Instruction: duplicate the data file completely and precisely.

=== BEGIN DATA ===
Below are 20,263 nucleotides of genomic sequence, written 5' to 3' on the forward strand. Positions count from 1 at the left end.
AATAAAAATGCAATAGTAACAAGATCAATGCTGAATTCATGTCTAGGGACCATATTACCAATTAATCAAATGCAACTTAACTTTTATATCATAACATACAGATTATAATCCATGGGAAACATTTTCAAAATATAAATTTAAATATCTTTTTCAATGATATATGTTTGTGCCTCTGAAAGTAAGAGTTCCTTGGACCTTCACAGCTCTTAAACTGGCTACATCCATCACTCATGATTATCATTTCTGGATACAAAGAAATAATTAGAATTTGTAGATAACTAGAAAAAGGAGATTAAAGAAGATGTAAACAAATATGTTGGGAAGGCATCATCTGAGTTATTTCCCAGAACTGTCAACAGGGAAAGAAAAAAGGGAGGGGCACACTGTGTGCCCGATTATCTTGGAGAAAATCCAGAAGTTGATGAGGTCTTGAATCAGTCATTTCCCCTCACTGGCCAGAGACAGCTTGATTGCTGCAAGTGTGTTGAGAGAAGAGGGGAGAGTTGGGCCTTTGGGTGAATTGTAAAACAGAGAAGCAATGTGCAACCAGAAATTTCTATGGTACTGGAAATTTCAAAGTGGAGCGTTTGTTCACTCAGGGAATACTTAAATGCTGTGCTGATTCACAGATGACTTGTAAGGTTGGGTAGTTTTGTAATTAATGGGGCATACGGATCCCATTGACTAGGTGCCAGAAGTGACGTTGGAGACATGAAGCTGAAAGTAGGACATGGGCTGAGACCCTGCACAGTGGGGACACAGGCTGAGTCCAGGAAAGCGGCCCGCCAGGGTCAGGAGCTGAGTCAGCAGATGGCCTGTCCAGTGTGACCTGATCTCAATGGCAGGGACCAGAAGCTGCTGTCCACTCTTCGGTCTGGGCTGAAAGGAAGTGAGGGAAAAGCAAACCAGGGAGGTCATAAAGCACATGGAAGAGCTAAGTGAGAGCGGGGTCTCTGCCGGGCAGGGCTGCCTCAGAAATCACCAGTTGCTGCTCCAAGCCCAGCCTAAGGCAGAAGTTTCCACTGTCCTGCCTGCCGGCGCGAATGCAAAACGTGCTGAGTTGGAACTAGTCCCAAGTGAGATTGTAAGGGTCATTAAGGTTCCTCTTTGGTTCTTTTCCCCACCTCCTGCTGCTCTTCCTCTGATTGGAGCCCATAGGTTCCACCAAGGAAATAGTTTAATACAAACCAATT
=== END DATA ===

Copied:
Below are 20,263 nucleotides of genomic sequence, written 5' to 3' on the forward strand. Positions count from 1 at the left end.
AATAAAAATGCAATAGTAACAAGATCAATGCTGAATTCATGTCTAGGGACCATATTACCAATTAATCAAATGCAACTTAACTTTTATATCATAACATACAGATTATAATCCATGGGAAACATTTTCAAAATATAAATTTAAATATCTTTTTCAATGATATATGTTTGTGCCTCTGAAAGTAAGAGTTCCTTGGACCTTCACAGCTCTTAAACTGGCTACATCCATCACTCATGATTATCATTTCTGGATACAAAGAAATAATTAGAATTTGTAGATAACTAGAAAAAGGAGATTAAAGAAGATGTAAACAAATATGTTGGGAAGGCATCATCTGAGTTATTTCCCAGAACTGTCAACAGGGAAAGAAAAAAGGGAGGGGCACACTGTGTGCCCGATTATCTTGGAGAAAATCCAGAAGTTGATGAGGTCTTGAATCAGTCATTTCCCCTCACTGGCCAGAGACAGCTTGATTGCTGCAAGTGTGTTGAGAGAAGAGGGGAGAGTTGGGCCTTTGGGTGAATTGTAAAACAGAGAAGCAATGTGCAACCAGAAATTTCTATGGTACTGGAAATTTCAAAGTGGAGCGTTTGTTCACTCAGGGAATACTTAAATGCTGTGCTGATTCACAGATGACTTGTAAGGTTGGGTAGTTTTGTAATTAATGGGGCATACGGATCCCATTGACTAGGTGCCAGAAGTGACGTTGGAGACATGAAGCTGAAAGTAGGACATGGGCTGAGACCCTGCACAGTGGGGACACAGGCTGAGTCCAGGAAAGCGGCCCGCCAGGGTCAGGAGCTGAGTCAGCAGATGGCCTGTCCAGTGTGACCTGATCTCAATGGCAGGGACCAGAAGCTGCTGTCCACTCTTCGGTCTGGGCTGAAAGGAAGTGAGGGAAAAGCAAACCAGGGAGGTCATAAAGCACATGGAAGAGCTAAGTGAGAGCGGGGTCTCTGCCGGGCAGGGCTGCCTCAGAAATCACCAGTTGCTGCTCCAAGCCCAGCCTAAGGCAGAAGTTTCCACTGTCCTGCCTGCCGGCGCGAATGCAAAACGTGCTGAGTTGGAACTAGTCCCAAGTGAGATTGTAAGGGTCATTAAGGTTCCTCTTTGGTTCTTTTCCCCACCTCCTGCTGCTCTTCCTCTGATTGGAGCCCATAGGTTCCACCAAGGAAATAGTTTAATACAAACCAATT